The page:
Coronavirus: these are all known Covid-19 scams carried out by fraudsters in the middle of the pandemic


People have been warned to remain vigilant following an increase in coronavirus scams by fraudsters exploiting the Covid-19 crisis.
National Trading Standards has compiled a comprehensive list of identified Covid-19 scams for the purpose of raising awareness.

The pandemic has seen an increase in scams that include counterfeit medical kits that claim to prevent or cure the disease, and fake online coronavirus resources that may contain harmful software.

In some cases, individuals may be forced to pressure their own doors to buy antivirus kits or be persuaded to buy products advertised on their social networks.

In addition, some call centers that previously targeted UK consumers with questionable health products are now offering supplements that purport to prevent COVID-19.

Financial scams, online and over the phone, have also increased as criminals seek to take advantage of the financial uncertainty that many people and businesses face as a result of the coronavirus.

These include calls claiming to come from your bank or mortgage provider and an increase in shark lending activity.

Communities are also urged to look for signs of neighbors targeted by criminals on the doorstep.

While there are real groups of volunteers who provide help during self-isolation, there are cases of criminals preying on residents – often the elderly or people living with long-term health issues – by cold calling their home and offering to go to the stores for them.

Criminals often pretend to represent charities to help them appear legitimate before taking the victim’s money. There are real charities that provide support, so consumers need to be vigilant and ask anyone who claims to represent a charity for ID.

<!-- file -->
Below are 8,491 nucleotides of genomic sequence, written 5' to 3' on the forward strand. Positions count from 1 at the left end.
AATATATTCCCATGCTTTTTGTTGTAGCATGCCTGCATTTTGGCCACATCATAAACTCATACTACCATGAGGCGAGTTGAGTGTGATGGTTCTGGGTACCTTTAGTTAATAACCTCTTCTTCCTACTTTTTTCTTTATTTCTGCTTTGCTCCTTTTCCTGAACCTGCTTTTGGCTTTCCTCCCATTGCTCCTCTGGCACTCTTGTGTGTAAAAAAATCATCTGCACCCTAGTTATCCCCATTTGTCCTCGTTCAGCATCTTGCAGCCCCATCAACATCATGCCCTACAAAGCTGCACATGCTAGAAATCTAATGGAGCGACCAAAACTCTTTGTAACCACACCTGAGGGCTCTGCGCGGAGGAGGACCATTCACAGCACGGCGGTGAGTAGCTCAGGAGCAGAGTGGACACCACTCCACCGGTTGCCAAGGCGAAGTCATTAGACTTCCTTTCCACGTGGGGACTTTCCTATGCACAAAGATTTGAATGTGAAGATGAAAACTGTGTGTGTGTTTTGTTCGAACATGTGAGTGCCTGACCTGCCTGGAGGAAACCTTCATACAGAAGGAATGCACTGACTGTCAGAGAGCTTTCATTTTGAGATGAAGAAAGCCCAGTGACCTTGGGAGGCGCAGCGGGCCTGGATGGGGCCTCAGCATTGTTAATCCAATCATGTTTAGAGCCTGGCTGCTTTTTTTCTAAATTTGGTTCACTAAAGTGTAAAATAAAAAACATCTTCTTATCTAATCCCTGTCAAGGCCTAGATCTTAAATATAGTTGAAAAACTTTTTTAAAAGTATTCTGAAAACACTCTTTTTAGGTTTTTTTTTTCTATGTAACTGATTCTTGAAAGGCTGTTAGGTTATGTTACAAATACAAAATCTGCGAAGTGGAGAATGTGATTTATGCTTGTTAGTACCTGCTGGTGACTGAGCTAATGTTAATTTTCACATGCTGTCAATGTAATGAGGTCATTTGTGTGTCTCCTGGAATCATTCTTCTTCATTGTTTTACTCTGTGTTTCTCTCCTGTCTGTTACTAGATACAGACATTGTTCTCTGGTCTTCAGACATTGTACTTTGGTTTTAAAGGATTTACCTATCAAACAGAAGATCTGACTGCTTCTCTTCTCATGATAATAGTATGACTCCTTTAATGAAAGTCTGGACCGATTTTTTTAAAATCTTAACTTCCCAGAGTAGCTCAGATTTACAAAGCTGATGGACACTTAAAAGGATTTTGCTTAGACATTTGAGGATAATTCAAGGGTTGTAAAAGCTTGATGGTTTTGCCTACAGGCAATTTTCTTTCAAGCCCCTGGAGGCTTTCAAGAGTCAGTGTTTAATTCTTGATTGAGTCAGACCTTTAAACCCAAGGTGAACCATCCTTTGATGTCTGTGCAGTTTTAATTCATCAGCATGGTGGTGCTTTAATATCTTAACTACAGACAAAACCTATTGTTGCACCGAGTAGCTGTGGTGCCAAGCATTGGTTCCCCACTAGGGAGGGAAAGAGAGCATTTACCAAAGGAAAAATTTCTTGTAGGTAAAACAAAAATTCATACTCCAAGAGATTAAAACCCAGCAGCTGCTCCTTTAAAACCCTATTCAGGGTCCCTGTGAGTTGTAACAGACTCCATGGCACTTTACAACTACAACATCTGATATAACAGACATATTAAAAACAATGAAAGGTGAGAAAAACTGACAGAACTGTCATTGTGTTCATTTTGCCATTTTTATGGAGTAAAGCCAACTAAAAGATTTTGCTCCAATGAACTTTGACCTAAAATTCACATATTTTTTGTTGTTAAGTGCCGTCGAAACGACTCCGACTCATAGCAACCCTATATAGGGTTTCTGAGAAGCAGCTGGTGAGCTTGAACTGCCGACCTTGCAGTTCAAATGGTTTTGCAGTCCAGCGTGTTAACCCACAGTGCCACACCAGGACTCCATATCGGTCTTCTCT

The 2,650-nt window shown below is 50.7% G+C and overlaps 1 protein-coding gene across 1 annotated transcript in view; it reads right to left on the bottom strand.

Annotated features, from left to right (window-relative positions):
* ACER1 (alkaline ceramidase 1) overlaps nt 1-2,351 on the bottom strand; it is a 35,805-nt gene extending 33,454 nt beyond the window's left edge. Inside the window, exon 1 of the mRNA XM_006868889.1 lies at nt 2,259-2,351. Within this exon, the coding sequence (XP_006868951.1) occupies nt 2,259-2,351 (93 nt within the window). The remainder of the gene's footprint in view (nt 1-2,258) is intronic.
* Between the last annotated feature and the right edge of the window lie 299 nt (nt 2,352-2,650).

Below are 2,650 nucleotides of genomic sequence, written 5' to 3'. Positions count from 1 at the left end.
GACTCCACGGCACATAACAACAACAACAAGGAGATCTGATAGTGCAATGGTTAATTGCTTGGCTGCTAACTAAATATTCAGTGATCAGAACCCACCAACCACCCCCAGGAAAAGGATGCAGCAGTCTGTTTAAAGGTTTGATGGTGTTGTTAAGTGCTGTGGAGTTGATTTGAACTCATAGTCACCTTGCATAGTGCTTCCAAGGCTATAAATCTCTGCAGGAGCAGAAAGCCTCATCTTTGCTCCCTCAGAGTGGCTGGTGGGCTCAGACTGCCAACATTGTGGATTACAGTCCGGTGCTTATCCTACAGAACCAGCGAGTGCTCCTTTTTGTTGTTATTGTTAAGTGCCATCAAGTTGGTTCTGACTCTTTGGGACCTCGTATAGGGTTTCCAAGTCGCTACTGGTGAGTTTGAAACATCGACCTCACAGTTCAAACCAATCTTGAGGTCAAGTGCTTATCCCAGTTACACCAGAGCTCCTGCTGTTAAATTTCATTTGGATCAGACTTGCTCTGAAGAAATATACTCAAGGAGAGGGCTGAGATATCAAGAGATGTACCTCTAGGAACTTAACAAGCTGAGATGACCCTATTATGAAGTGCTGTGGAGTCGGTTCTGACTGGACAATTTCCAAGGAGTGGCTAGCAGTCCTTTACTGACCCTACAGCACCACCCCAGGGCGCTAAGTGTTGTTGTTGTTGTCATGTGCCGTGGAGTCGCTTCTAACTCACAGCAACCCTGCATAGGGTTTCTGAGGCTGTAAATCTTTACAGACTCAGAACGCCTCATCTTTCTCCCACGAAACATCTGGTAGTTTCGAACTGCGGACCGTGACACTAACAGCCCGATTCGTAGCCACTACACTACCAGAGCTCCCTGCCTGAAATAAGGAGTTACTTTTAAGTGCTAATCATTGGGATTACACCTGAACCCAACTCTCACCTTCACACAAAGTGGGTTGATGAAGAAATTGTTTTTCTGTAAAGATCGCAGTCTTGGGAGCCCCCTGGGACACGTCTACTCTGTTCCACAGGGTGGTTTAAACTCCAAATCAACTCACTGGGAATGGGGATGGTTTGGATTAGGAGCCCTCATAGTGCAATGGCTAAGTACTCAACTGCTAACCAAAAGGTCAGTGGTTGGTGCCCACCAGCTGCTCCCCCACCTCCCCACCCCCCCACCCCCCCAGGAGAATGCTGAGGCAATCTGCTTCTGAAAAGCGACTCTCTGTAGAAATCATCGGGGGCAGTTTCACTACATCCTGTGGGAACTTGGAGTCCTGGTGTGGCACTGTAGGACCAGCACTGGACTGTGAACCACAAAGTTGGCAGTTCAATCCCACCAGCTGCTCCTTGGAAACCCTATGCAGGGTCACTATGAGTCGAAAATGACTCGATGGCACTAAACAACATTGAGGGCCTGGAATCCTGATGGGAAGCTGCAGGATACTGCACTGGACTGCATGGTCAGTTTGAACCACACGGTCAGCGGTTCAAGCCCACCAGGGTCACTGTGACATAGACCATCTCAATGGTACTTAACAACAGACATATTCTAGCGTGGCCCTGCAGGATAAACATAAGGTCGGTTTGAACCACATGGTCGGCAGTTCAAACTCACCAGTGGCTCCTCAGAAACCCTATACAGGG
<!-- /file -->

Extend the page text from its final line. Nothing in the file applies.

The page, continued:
The complete list of Covid-19 identified scams

Door crime

  • Criminals targeting elderly people at their door and offering to do their shopping. The thieves take the money and don’t come back.
  • Home cleaning services that offer cleaning drives and doors to kill bacteria and help prevent the spread of the virus.

Online scams

  • Email scams that trick people into opening malicious attachments, exposing people to identity theft with personal information, passwords, contacts, and bank details. Some of these emails tricked people into clicking on attachments with information about people in the area affected by the coronavirus.
  • False online resources – such as fake coronavirus cards – that provide malware such as AZORult Trojan, an information theft program that can infiltrate a variety of sensitive data. An important example that has deployed malware is “corona-virus-map[dot]com “.

Read more

Coronavirus – the key facts

Refund scams

  • Companies offering false vacation reimbursements to people who have been forced to cancel their trip. People requesting a refund should also be wary of fake websites created to claim vacation refunds.

Counterfeit goods

  • Fake disinfectants, face masks and Covid19 swab kits sold online and door to door. These products can often be dangerous and dangerous. According to reports, a potentially dangerous hand sanitizer containing glutaral (or glutaraldehyde) was banned from humans in 2014.

Phone scams

  • As more and more people isolate themselves at home, so do the risks of phone scams, including criminals who pretend to be your bank, mortgage lender, or utility company.

Donation scams

  • Thieves have been reported to be extorting money from consumers claiming to be collecting donations for a COVID-19 “vaccine”.


  • Illegal lenders should tackle people’s financial difficulties, lend money before charging exorbitant interest rates and fees through threats and violence


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